How sick, toxic, and broken is America for African Americans? The medical community’s lack of response to urgently deal with racism is felt to be hypocritical with the name of caregiver. As a Black female orthopedic surgeon, less than 2% in the nation, I was trained to fix broken things. Racism in America is not…

Read More

Paying it Forward to Women in Orthopedics Sonya Sloan, M.D. I have learned to appreciate the saying, “If you want to hear God laugh, then make a plan.” When it came to my aspirations to become a doctor and a surgeon, God’s sense of humor was in over drive. No one looked like me in residency. No…

Read More

“You cannot have your cake and eat it too.” This age-old adage seems to have been thrust upon women specifically, despite historic changes in women’s rights. Women now live in a time of empowerment in which we can have our cake and eat it too. Better yet, we can have it all. As a female…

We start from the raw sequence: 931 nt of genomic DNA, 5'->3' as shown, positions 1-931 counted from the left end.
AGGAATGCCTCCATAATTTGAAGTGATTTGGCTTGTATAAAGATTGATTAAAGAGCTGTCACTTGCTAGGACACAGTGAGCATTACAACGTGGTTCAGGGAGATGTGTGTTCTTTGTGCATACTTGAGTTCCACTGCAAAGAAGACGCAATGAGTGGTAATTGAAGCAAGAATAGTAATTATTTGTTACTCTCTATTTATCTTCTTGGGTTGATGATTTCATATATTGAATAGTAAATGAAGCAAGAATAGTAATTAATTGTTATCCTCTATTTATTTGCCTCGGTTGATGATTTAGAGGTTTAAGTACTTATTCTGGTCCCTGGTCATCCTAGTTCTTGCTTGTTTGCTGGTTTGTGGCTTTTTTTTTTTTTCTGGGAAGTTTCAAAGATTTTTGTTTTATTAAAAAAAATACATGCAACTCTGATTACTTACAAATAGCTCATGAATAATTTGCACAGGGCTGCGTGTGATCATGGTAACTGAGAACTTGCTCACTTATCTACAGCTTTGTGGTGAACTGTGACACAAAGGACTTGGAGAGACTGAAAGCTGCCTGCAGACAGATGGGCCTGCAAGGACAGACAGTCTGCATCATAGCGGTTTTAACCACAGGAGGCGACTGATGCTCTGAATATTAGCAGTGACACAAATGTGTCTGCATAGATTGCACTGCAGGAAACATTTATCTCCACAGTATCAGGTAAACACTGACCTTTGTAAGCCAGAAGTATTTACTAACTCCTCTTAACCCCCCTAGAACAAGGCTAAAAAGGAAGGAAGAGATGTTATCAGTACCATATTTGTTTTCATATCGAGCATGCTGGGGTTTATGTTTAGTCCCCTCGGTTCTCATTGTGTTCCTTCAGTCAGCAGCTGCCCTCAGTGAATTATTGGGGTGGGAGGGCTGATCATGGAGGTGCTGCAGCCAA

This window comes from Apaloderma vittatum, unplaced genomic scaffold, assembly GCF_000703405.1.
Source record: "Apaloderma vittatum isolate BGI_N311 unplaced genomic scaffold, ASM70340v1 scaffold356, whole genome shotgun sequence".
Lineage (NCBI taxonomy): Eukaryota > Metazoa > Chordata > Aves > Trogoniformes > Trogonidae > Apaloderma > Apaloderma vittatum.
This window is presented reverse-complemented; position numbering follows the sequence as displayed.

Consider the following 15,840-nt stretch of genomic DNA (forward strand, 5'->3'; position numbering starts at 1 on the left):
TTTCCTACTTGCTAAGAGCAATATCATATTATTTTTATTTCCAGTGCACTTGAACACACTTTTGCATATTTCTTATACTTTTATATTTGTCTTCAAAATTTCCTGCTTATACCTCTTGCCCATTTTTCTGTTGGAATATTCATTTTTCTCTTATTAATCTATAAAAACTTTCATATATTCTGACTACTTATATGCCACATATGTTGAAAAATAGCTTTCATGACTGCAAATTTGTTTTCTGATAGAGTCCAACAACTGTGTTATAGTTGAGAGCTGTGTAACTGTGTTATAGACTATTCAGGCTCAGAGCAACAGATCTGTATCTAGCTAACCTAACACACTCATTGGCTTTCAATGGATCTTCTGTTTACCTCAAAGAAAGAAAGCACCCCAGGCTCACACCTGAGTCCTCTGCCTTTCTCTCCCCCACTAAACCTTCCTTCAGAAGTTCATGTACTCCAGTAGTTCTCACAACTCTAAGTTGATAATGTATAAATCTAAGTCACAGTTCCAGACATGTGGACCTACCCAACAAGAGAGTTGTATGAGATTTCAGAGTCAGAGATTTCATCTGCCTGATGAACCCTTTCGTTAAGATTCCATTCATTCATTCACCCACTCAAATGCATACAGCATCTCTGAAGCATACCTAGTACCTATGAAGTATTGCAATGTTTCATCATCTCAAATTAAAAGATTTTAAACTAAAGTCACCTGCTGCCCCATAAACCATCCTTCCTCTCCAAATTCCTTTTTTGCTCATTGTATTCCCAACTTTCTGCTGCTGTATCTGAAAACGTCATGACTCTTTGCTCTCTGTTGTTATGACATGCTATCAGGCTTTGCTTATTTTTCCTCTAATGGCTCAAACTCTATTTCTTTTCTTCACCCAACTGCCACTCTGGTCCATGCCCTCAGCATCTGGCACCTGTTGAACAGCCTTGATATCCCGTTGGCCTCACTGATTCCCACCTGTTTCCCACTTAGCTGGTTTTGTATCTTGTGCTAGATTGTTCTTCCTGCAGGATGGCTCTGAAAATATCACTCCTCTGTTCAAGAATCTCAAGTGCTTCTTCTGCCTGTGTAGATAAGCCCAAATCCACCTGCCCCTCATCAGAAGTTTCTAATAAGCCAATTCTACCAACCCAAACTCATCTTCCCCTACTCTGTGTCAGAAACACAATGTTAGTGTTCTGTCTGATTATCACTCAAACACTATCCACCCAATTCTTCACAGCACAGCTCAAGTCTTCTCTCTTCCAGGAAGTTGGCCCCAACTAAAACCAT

Read More

Every September, the American Medical Association recognizes women in medicine. My company celebrated the month by hosting a group of 10 female locum tenens physicians in our office for a few days to talk about what it’s like to be a woman in medicine, how the field has changed, and what they anticipate for the future. The…

Read More

Empathy…it is one thing to take care of a patient — to diagnosis, prescribe medications, and operate on them — but being the patient is a whole other animal. I know this experience, firsthand. During my residency, I discovered that it was going to be very difficult to have children due to an unforeseen medical…

Read More

My mom, a Registered Nurse, is the primary reason I went into medicine. As a young girl from small town USA, I never saw a female physician, let alone an African-American one. As I continue to pursue my interest in medicine, the advice she always told me was, “Respect everyone”.  She would say, “Unfortunately, a…

Read More